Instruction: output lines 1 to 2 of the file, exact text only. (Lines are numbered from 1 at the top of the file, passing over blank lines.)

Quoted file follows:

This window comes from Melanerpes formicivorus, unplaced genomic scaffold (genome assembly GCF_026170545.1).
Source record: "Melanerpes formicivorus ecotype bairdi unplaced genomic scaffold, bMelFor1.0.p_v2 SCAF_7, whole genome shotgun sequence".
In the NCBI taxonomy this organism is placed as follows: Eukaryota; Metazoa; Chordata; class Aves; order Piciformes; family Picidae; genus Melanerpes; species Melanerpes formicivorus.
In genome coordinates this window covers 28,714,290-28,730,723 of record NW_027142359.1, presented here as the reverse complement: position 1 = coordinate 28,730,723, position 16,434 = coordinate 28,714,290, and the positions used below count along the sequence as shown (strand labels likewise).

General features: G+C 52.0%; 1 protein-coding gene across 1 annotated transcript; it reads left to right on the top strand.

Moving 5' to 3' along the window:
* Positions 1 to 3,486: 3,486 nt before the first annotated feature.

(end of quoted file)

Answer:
This window comes from Melanerpes formicivorus, unplaced genomic scaffold (genome assembly GCF_026170545.1).
Source record: "Melanerpes formicivorus ecotype bairdi unplaced genomic scaffold, bMelFor1.0.p_v2 SCAF_7, whole genome shotgun sequence".